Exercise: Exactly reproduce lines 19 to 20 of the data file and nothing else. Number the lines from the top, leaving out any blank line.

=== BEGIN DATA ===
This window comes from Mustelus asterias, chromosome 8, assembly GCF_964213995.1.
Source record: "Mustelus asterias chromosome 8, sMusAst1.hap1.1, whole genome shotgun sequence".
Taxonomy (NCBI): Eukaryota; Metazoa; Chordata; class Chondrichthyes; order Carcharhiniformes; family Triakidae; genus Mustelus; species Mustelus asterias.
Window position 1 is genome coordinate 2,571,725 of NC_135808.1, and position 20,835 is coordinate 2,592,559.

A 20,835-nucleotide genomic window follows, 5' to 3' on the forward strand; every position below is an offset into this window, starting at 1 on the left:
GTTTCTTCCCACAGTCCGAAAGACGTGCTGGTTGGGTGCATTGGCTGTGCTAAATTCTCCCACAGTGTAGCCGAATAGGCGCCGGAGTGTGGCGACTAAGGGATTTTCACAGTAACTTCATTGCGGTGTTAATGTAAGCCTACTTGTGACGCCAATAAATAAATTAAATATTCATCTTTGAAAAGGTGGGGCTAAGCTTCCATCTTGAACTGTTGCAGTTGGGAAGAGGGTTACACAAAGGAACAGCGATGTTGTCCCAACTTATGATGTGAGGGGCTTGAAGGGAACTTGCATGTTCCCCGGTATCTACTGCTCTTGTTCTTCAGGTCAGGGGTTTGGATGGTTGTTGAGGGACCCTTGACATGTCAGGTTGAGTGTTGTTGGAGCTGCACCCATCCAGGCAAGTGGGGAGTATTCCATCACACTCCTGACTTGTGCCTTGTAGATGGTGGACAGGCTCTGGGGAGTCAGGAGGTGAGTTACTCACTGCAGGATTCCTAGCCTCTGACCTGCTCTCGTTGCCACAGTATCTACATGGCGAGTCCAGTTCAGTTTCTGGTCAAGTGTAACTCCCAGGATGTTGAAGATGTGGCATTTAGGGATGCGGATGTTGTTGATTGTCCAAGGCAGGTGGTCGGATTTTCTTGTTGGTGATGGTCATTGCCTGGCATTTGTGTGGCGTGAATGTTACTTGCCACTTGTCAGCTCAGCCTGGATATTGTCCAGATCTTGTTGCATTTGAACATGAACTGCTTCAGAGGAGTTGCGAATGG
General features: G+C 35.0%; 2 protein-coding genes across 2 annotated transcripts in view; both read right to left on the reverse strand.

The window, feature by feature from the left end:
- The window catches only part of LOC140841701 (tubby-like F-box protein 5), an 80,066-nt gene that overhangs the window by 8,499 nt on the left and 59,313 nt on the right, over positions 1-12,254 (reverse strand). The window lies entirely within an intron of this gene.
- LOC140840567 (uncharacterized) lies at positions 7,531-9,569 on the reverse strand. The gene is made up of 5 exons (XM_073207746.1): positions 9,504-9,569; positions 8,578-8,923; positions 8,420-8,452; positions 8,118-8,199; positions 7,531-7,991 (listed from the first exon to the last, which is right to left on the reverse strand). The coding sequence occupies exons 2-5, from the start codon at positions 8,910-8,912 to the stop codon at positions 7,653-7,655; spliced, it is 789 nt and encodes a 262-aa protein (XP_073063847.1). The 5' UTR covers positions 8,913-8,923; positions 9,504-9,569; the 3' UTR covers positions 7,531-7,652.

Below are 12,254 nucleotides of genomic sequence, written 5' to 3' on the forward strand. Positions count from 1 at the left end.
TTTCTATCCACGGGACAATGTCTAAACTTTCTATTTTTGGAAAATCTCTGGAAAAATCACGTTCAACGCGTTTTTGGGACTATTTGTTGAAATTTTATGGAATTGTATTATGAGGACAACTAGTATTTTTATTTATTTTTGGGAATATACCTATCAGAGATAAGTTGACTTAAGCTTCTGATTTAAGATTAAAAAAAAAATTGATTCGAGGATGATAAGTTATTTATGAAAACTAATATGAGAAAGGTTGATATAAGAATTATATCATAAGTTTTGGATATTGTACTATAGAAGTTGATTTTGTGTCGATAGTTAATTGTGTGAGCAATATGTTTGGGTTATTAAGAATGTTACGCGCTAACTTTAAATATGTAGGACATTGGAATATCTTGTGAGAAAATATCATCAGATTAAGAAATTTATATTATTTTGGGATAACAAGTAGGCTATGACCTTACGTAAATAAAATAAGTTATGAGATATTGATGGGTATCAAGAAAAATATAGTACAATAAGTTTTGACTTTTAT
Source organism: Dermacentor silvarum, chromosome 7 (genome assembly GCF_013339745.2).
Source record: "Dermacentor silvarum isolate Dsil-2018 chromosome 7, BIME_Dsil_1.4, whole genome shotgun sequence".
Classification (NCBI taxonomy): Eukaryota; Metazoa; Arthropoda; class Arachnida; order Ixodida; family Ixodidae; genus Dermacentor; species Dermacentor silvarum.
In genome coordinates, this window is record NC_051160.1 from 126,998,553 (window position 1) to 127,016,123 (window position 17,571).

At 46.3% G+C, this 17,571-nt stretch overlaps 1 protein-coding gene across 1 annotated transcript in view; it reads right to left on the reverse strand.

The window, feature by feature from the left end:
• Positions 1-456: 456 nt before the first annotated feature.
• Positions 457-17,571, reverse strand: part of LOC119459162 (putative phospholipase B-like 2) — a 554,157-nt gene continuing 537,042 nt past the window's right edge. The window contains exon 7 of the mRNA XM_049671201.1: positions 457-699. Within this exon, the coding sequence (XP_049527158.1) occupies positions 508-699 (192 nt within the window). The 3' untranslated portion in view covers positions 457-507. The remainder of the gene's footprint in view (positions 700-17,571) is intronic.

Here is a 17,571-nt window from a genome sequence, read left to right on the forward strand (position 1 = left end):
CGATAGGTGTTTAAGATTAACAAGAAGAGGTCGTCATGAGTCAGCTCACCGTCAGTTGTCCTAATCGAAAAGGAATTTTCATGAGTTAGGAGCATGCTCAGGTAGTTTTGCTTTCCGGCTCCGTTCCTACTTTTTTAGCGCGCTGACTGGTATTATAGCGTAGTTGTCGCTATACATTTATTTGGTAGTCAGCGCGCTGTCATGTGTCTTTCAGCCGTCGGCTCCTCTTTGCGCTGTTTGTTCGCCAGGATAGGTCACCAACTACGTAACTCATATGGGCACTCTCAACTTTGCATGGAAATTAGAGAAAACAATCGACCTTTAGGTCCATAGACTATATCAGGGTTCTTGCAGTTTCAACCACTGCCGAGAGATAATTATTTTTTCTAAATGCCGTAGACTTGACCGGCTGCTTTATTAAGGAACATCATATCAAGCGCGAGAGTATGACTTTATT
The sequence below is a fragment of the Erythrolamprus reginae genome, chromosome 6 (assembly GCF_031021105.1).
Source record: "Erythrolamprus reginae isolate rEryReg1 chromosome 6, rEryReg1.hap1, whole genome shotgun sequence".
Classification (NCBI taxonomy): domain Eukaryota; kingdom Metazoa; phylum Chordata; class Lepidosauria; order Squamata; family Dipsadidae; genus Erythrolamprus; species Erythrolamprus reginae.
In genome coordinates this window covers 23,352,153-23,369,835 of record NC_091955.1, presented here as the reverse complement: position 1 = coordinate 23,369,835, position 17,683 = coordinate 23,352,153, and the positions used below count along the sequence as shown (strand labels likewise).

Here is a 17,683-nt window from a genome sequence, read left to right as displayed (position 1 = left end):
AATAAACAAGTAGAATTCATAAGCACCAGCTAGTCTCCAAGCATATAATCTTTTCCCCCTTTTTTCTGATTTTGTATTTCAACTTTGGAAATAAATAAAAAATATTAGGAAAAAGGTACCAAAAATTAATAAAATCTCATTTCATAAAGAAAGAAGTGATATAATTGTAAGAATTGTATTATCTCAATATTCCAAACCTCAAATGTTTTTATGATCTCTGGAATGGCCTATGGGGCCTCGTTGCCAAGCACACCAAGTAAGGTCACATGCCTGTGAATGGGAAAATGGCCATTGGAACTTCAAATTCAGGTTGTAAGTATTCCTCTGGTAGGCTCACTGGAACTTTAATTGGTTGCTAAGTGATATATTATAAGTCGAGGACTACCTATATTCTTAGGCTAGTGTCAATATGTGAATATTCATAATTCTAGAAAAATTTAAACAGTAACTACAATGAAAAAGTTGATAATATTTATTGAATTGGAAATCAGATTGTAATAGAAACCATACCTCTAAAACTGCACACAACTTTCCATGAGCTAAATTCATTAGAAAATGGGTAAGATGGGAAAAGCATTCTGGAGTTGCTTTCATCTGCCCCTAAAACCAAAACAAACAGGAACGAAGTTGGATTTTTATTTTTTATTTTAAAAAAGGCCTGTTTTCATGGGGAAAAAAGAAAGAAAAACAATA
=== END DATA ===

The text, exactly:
• Positions 1-456: 456 nt before the first annotated feature.
• Positions 457-17,571, reverse strand: part of LOC119459162 (putative phospholipase B-like 2) — a 554,157-nt gene continuing 537,042 nt past the window's right edge. The window contains exon 7 of the mRNA XM_049671201.1: positions 457-699. Within this exon, the coding sequence (XP_049527158.1) occupies positions 508-699 (192 nt within the window). The 3' untranslated portion in view covers positions 457-507. The remainder of the gene's footprint in view (positions 700-17,571) is intronic.